4. GoF Book’s Guide to Readers • Multiple ways to read this book (we’ll use all 3 ways) • As a textbook: a primer, then a case study, then a catalog • As a design treatise: from common problems to specifics • On-demand: skipping around based on what you need • Suggestions for simple and common patterns to study • Abstract Factory • Adapter • Composite • Decorator • Factory Method • Observer • Strategy • Template Method

    5. GoF Book’s Introduction • Designing reusable object-oriented software is difficult • Objects, classes, interfaces, hierarchies, associations • Structure how these different features inter-relate in a design • Expert designers already know how to do this well • They also re-use solutions (or parts of solutions) that work • How can what they re-use be captured, and communicated? • Key idea is that the problems and their solutions recur • So we can document problems and solutions together • Design patterns do this recording, in an accessible form • Helps us remember patterns, and learn new ones

    6. What is a Design Pattern? (GoF 1.1) • A pattern has a name • So that we can refer to it, as part of a design vocabulary • A pattern documents a recurringproblem • Tells us when to apply the pattern, and in what contexts • A pattern describes the core of a solution • An approach that we can apply/adapt in different contexts • Not a recipe for a concrete design (not so narrow/limited) • A pattern documents resulting consequences • Possible trade-offs in applying that solution to that problem • New problems that may arise due to the use of the pattern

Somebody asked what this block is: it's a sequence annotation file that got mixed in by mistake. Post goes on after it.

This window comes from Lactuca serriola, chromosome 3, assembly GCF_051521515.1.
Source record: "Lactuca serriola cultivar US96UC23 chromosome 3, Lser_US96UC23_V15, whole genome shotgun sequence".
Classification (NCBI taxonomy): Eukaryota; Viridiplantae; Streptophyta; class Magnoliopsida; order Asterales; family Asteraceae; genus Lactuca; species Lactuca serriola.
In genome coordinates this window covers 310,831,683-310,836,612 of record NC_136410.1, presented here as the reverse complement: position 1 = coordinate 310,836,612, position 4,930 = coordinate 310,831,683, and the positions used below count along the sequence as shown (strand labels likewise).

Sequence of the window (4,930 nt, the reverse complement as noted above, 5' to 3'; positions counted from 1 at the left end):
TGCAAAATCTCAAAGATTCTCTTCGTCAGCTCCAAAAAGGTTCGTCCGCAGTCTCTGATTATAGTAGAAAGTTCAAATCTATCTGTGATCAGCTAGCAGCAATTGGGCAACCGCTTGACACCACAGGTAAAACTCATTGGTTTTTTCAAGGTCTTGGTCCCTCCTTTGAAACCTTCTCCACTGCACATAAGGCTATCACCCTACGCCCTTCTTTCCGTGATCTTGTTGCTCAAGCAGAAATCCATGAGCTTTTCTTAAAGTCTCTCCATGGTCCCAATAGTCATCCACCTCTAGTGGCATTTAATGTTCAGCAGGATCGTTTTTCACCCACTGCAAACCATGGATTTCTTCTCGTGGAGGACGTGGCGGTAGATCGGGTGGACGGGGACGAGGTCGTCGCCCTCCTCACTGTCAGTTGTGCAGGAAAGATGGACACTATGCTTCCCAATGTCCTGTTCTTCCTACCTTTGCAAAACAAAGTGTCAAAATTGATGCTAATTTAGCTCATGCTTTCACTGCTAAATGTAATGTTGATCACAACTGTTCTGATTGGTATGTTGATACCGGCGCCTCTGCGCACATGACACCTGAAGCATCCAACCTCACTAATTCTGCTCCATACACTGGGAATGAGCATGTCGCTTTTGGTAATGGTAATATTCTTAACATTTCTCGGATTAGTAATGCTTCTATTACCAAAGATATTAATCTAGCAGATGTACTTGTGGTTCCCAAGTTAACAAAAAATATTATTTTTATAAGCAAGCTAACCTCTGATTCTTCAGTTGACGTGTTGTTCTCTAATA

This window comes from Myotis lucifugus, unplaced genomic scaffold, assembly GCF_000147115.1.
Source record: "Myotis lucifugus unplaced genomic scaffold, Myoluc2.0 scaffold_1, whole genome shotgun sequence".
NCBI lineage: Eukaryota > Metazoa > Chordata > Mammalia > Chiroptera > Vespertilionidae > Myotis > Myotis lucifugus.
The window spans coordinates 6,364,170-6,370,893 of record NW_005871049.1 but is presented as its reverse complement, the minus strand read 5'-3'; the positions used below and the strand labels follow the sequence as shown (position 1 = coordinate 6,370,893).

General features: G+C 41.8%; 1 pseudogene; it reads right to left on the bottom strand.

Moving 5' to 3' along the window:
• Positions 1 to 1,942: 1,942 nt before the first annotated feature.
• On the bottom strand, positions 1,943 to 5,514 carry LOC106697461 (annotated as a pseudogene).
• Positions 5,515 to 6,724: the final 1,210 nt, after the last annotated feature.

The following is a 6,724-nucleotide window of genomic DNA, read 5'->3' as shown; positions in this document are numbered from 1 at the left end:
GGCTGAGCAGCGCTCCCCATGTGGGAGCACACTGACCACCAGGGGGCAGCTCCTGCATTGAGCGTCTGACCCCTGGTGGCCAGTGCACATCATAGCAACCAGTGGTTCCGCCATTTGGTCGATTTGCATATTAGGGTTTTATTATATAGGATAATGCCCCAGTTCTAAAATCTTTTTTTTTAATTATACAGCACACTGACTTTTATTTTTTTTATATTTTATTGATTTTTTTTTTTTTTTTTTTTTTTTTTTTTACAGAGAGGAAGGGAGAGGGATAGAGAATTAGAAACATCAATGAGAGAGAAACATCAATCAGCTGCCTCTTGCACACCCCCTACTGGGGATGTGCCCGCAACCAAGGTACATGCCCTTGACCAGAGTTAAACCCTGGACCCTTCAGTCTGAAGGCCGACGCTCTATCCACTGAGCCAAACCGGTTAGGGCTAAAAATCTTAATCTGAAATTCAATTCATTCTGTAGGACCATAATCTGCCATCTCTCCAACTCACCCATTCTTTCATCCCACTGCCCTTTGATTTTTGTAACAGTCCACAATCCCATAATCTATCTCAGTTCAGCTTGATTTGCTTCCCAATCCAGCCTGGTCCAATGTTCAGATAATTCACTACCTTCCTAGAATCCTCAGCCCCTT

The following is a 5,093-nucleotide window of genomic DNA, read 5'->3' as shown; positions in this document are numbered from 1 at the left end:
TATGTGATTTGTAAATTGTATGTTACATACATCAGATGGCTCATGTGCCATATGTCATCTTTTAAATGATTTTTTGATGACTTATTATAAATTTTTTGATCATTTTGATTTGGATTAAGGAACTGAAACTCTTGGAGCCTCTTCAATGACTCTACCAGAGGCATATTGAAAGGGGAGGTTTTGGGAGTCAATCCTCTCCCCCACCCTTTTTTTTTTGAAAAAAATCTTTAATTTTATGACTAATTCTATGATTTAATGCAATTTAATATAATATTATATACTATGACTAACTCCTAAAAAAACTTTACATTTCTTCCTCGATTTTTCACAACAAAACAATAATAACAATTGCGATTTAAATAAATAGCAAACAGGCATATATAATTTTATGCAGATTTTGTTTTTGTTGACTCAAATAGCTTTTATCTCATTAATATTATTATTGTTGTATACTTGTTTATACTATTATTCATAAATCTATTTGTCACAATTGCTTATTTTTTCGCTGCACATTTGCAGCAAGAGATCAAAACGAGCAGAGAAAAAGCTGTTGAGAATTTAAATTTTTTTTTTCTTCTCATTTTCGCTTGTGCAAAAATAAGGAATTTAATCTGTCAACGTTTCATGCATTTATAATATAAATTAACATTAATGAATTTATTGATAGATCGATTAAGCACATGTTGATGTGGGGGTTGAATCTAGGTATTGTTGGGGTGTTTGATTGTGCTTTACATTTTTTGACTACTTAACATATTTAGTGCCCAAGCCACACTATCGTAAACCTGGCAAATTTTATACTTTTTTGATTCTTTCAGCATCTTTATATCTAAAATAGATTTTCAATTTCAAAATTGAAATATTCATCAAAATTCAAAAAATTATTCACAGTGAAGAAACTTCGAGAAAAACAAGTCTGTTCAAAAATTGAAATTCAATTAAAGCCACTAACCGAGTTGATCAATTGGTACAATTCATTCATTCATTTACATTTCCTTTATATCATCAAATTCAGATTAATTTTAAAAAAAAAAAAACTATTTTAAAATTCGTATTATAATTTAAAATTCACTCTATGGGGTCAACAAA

7. Model-View-Controller Case Study (GoF 1.2) • A nice illustration of Grady Booch’s observation • Well-structured software (MVC vs. monolithic interfaces) • Evident patterns (Observer, Composite, Strategy, etc.) • Observation holds true even for many small examples • Thought question: is MVC itself a pattern? • Are a name, problem, solution, and consequences evident? • How general is its domain of applicability? • Can it be decomposed further into more fundamental patterns?